THE speaker of Canada’s parliament resigned on Tuesday, days after publicly celebrating a Ukrainian veteran who fought for the Nazis during World War II.
During a visit to parliament by Ukraine’s President Volodymyr Zelensky last week, Anthony Rota hailed an elderly Ukrainian immigrant from his district as a hero, prompting a standing ovation.
But Ruta has faced growing pressure to resign after it was revealed that the veteran had served in a Nazi-linked military unit.
“It is with a heavy heart that I rise to inform members of my resignation as Speaker of the House of Commons,” Anthony Rota told lawmakers from the parliamentary floor.
He expressed his “profound regret for my error” and the pain he caused to Jewish communities in Canada and around the world.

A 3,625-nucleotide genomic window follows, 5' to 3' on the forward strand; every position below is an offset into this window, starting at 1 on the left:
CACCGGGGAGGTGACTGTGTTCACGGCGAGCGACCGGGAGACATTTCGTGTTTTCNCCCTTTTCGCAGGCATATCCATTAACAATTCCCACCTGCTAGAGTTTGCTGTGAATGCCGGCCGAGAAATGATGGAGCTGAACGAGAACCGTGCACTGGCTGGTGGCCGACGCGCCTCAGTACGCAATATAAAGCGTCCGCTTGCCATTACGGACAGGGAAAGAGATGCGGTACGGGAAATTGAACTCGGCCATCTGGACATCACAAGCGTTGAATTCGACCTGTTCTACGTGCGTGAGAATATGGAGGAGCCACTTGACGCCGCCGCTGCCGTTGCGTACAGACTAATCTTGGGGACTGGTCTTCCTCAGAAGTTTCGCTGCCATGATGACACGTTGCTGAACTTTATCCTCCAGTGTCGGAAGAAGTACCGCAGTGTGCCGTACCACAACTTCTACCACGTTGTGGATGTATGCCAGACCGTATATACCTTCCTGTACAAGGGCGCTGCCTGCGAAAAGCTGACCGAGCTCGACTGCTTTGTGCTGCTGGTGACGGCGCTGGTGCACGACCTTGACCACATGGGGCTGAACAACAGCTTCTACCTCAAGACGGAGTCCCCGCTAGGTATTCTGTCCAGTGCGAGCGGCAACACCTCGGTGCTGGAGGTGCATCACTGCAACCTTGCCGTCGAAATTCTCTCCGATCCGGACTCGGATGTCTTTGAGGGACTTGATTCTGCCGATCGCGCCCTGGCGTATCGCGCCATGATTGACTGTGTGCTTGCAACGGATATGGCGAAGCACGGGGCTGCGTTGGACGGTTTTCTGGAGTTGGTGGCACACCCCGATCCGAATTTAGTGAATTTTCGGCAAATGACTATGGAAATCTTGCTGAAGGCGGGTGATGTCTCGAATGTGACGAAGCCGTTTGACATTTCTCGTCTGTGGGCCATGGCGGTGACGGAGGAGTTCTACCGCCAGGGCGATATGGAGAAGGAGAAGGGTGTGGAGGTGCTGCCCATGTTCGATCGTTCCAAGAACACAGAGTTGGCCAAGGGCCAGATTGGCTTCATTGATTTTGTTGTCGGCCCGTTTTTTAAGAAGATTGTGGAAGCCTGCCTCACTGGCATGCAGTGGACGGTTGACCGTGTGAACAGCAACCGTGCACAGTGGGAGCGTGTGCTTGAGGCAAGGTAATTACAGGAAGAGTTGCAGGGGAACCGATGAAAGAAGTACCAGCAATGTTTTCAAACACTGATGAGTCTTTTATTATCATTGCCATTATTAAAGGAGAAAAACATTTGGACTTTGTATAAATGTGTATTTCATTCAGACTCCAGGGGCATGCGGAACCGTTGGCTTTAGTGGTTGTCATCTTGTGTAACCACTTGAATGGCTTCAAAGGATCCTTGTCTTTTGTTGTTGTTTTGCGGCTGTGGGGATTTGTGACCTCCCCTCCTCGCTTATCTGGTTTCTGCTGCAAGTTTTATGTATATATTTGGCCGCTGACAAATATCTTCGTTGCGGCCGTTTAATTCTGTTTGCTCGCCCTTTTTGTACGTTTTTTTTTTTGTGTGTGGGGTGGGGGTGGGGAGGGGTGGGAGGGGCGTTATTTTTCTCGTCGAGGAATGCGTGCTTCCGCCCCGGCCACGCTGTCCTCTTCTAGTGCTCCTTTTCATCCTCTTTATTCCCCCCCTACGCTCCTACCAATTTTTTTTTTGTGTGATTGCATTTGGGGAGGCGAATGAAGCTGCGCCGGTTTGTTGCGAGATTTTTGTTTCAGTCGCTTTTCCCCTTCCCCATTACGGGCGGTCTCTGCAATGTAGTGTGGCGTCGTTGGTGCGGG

Russia has accused the government in Kyiv of espousing Nazi ideals, despite Zelensky being Jewish and losing family members in the Holocaust, and the controversy was likely to add fodder to that narrative.
On Friday, Ruta paid homage to Yaroslav Hunka, a 98-year-old Ukrainian immigrant who was visiting parliament and who is from Rota’s electoral district.
He hailed Hunka as “a Ukrainian-Canadian war veteran from the Second World War who fought for Ukrainian independence against the Russians” and “a Ukrainian hero and a Canadian hero.”
But Hunka actually served in the 14th Waffen Grenadier Division of the SS, “a Nazi military unit whose crimes against humanity during the Holocaust are well-documented,” according to the Friends of Simon Wiesenthal Center.
The Jewish advocacy group called the incident “shocking” and “incredibly disturbing.”
“This incident has compromised all 338 Members of Parliament,” the organization said, adding it had “handed a propaganda victory to Russia, distracting from what was a momentously significant display of unity between Canada and Ukraine.”
On Tuesday, Canadian Foreign Minister Melanie Joly joined a chorus of people calling on the speaker to resign.